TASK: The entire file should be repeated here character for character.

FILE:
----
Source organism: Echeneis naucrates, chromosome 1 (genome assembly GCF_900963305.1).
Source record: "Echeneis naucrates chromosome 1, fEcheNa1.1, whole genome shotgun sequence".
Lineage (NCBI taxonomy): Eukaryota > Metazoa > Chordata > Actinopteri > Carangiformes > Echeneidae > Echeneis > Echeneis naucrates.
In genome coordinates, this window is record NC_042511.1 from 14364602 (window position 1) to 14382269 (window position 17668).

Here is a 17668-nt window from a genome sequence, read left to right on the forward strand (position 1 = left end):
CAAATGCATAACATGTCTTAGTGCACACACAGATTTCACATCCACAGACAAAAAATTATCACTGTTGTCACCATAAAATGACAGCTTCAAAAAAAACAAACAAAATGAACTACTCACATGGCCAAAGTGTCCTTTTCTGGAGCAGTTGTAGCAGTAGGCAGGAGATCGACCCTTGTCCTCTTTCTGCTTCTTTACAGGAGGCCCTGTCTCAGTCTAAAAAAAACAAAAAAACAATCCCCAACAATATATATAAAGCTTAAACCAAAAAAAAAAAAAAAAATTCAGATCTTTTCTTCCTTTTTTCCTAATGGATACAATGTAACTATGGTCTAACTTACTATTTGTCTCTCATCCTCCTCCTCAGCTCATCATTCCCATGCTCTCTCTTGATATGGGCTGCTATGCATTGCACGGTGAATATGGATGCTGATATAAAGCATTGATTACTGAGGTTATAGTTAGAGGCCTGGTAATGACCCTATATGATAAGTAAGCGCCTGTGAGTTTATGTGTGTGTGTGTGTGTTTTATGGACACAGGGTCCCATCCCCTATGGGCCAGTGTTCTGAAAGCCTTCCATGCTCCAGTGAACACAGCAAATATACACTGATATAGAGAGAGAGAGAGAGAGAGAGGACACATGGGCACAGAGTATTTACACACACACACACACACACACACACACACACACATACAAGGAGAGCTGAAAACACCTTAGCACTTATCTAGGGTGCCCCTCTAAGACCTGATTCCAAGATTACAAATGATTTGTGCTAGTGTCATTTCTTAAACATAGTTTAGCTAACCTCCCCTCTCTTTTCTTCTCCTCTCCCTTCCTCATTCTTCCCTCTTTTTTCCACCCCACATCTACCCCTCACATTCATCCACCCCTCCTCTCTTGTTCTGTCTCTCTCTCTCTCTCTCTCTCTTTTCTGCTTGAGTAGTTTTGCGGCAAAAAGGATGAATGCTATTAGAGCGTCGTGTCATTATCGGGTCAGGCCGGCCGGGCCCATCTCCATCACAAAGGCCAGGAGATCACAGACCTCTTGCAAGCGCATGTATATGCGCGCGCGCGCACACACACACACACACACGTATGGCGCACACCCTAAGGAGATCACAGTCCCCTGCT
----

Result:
Source organism: Echeneis naucrates, chromosome 1 (genome assembly GCF_900963305.1).
Source record: "Echeneis naucrates chromosome 1, fEcheNa1.1, whole genome shotgun sequence".
Lineage (NCBI taxonomy): Eukaryota > Metazoa > Chordata > Actinopteri > Carangiformes > Echeneidae > Echeneis > Echeneis naucrates.
In genome coordinates, this window is record NC_042511.1 from 14364602 (window position 1) to 14382269 (window position 17668).

Here is a 17668-nt window from a genome sequence, read left to right on the forward strand (position 1 = left end):
CAAATGCATAACATGTCTTAGTGCACACACAGATTTCACATCCACAGACAAAAAATTATCACTGTTGTCACCATAAAATGACAGCTTCAAAAAAAACAAACAAAATGAACTACTCACATGGCCAAAGTGTCCTTTTCTGGAGCAGTTGTAGCAGTAGGCAGGAGATCGACCCTTGTCCTCTTTCTGCTTCTTTACAGGAGGCCCTGTCTCAGTCTAAAAAAAACAAAAAAACAATCCCCAACAATATATATAAAGCTTAAACCAAAAAAAAAAAAAAAAATTCAGATCTTTTCTTCCTTTTTTCCTAATGGATACAATGTAACTATGGTCTAACTTACTATTTGTCTCTCATCCTCCTCCTCAGCTCATCATTCCCATGCTCTCTCTTGATATGGGCTGCTATGCATTGCACGGTGAATATGGATGCTGATATAAAGCATTGATTACTGAGGTTATAGTTAGAGGCCTGGTAATGACCCTATATGATAAGTAAGCGCCTGTGAGTTTATGTGTGTGTGTGTGTGTTTTATGGACACAGGGTCCCATCCCCTATGGGCCAGTGTTCTGAAAGCCTTCCATGCTCCAGTGAACACAGCAAATATACACTGATATAGAGAGAGAGAGAGAGAGAGAGGACACATGGGCACAGAGTATTTACACACACACACACACACACACACACACACACACATACAAGGAGAGCTGAAAACACCTTAGCACTTATCTAGGGTGCCCCTCTAAGACCTGATTCCAAGATTACAAATGATTTGTGCTAGTGTCATTTCTTAAACATAGTTTAGCTAACCTCCCCTCTCTTTTCTTCTCCTCTCCCTTCCTCATTCTTCCCTCTTTTTTCCACCCCACATCTACCCCTCACATTCATCCACCCCTCCTCTCTTGTTCTGTCTCTCTCTCTCTCTCTCTCTCTTTTCTGCTTGAGTAGTTTTGCGGCAAAAAGGATGAATGCTATTAGAGCGTCGTGTCATTATCGGGTCAGGCCGGCCGGGCCCATCTCCATCACAAAGGCCAGGAGATCACAGACCTCTTGCAAGCGCATGTATATGCGCGCGCGCGCACACACACACACACACACGTATGGCGCACACCCTAAGGAGATCACAGTCCCCTGCT